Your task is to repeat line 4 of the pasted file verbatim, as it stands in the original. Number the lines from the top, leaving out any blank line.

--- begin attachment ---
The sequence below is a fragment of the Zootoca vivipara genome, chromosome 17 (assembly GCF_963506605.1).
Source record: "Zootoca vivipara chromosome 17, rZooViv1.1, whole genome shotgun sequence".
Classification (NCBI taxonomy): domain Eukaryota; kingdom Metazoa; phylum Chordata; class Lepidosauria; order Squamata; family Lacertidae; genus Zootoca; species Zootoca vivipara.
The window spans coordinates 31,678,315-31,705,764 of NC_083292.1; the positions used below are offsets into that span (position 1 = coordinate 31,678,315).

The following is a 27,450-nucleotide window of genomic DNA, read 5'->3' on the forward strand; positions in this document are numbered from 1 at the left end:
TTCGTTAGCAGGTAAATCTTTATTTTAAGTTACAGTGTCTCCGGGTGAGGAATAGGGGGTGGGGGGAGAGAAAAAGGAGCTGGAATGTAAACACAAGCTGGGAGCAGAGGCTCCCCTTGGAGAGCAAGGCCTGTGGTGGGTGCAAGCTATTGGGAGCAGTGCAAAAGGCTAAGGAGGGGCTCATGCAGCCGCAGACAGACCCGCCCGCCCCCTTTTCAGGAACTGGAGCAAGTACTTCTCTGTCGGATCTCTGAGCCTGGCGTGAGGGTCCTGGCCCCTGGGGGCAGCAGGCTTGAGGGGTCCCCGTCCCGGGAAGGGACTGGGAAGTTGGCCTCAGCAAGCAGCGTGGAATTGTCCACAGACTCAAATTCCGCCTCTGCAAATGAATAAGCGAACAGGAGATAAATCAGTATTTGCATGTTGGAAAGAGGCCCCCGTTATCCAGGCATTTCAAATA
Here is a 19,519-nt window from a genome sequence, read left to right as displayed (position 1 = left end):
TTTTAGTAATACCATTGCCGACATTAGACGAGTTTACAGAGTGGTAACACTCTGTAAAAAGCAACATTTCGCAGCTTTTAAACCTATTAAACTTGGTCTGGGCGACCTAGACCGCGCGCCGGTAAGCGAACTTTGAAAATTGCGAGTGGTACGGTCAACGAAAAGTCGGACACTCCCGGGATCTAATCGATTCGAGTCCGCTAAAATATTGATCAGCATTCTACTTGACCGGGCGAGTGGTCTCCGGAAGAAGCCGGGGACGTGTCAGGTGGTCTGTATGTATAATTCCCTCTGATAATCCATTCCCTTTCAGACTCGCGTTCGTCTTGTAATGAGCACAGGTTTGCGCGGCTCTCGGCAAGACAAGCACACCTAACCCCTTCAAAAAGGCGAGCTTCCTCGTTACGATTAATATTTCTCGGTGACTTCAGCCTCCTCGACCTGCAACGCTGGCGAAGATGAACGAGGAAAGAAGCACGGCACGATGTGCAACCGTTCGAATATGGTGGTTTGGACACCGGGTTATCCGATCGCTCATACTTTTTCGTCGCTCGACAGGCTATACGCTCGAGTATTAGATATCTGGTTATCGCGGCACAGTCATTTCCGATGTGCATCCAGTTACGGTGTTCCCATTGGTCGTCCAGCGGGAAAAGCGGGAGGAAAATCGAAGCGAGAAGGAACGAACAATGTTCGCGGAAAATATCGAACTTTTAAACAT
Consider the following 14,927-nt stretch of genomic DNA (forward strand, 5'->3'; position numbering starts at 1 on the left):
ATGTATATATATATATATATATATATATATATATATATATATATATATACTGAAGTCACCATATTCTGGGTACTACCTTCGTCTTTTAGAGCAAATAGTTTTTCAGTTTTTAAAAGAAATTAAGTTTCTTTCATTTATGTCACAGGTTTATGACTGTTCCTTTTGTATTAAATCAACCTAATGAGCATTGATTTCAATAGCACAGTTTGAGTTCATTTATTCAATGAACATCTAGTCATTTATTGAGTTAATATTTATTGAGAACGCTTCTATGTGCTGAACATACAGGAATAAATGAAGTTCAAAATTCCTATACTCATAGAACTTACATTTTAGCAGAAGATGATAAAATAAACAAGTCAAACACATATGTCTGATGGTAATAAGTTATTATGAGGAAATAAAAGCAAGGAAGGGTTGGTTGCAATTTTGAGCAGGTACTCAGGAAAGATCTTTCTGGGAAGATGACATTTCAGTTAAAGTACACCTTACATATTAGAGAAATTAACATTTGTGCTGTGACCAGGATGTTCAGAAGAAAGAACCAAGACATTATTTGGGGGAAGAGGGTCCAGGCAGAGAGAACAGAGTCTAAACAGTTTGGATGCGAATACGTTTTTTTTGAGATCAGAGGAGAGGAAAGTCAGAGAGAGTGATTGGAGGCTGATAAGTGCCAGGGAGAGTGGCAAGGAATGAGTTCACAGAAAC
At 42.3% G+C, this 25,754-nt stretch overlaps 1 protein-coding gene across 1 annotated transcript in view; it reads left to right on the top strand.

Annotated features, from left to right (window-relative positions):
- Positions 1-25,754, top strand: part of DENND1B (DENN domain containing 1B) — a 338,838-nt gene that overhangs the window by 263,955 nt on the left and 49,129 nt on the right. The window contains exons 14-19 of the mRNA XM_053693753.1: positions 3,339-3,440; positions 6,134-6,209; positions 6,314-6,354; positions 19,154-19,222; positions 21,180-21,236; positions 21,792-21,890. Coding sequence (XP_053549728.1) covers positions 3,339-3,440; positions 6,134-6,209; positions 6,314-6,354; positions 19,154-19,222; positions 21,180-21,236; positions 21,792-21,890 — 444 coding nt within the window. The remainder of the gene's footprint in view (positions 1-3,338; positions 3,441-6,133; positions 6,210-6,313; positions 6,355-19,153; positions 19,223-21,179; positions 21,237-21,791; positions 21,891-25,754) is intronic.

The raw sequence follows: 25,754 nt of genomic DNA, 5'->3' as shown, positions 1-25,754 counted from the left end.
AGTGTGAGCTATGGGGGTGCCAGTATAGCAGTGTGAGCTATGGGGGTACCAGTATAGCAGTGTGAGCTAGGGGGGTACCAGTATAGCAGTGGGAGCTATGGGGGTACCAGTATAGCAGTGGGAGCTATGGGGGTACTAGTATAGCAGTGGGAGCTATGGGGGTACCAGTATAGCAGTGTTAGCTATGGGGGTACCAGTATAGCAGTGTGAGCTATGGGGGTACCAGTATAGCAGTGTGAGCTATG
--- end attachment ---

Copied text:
The window spans coordinates 31,678,315-31,705,764 of NC_083292.1; the positions used below are offsets into that span (position 1 = coordinate 31,678,315).